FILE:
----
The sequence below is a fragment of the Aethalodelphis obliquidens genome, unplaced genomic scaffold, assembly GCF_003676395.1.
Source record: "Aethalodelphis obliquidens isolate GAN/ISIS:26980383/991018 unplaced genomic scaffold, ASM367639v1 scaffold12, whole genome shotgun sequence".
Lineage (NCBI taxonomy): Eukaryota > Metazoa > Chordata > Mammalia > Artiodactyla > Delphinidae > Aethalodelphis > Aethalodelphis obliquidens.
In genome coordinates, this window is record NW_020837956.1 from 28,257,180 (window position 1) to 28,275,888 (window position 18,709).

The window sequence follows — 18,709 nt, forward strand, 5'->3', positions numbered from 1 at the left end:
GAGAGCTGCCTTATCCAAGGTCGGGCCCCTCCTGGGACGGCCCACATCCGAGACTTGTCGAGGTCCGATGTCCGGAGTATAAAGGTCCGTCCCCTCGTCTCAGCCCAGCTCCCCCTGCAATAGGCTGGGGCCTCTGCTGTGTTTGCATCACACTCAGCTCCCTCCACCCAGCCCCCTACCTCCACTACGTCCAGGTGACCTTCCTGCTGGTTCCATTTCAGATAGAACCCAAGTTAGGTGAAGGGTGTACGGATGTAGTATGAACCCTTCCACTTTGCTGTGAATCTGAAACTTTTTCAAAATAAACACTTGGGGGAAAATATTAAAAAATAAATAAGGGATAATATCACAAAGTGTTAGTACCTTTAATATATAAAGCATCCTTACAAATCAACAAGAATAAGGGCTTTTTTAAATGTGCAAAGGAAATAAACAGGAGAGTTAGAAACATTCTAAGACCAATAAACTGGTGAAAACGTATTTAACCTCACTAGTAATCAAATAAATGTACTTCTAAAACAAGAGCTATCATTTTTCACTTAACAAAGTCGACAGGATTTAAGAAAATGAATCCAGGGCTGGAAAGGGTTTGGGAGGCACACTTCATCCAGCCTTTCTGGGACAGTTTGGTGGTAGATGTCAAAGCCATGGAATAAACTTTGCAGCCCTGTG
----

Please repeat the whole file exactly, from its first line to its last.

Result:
The sequence below is a fragment of the Aethalodelphis obliquidens genome, unplaced genomic scaffold, assembly GCF_003676395.1.
Source record: "Aethalodelphis obliquidens isolate GAN/ISIS:26980383/991018 unplaced genomic scaffold, ASM367639v1 scaffold12, whole genome shotgun sequence".
Lineage (NCBI taxonomy): Eukaryota > Metazoa > Chordata > Mammalia > Artiodactyla > Delphinidae > Aethalodelphis > Aethalodelphis obliquidens.
In genome coordinates, this window is record NW_020837956.1 from 28,257,180 (window position 1) to 28,275,888 (window position 18,709).

The window sequence follows — 18,709 nt, forward strand, 5'->3', positions numbered from 1 at the left end:
GAGAGCTGCCTTATCCAAGGTCGGGCCCCTCCTGGGACGGCCCACATCCGAGACTTGTCGAGGTCCGATGTCCGGAGTATAAAGGTCCGTCCCCTCGTCTCAGCCCAGCTCCCCCTGCAATAGGCTGGGGCCTCTGCTGTGTTTGCATCACACTCAGCTCCCTCCACCCAGCCCCCTACCTCCACTACGTCCAGGTGACCTTCCTGCTGGTTCCATTTCAGATAGAACCCAAGTTAGGTGAAGGGTGTACGGATGTAGTATGAACCCTTCCACTTTGCTGTGAATCTGAAACTTTTTCAAAATAAACACTTGGGGGAAAATATTAAAAAATAAATAAGGGATAATATCACAAAGTGTTAGTACCTTTAATATATAAAGCATCCTTACAAATCAACAAGAATAAGGGCTTTTTTAAATGTGCAAAGGAAATAAACAGGAGAGTTAGAAACATTCTAAGACCAATAAACTGGTGAAAACGTATTTAACCTCACTAGTAATCAAATAAATGTACTTCTAAAACAAGAGCTATCATTTTTCACTTAACAAAGTCGACAGGATTTAAGAAAATGAATCCAGGGCTGGAAAGGGTTTGGGAGGCACACTTCATCCAGCCTTTCTGGGACAGTTTGGTGGTAGATGTCAAAGCCATGGAATAAACTTTGCAGCCCTGTG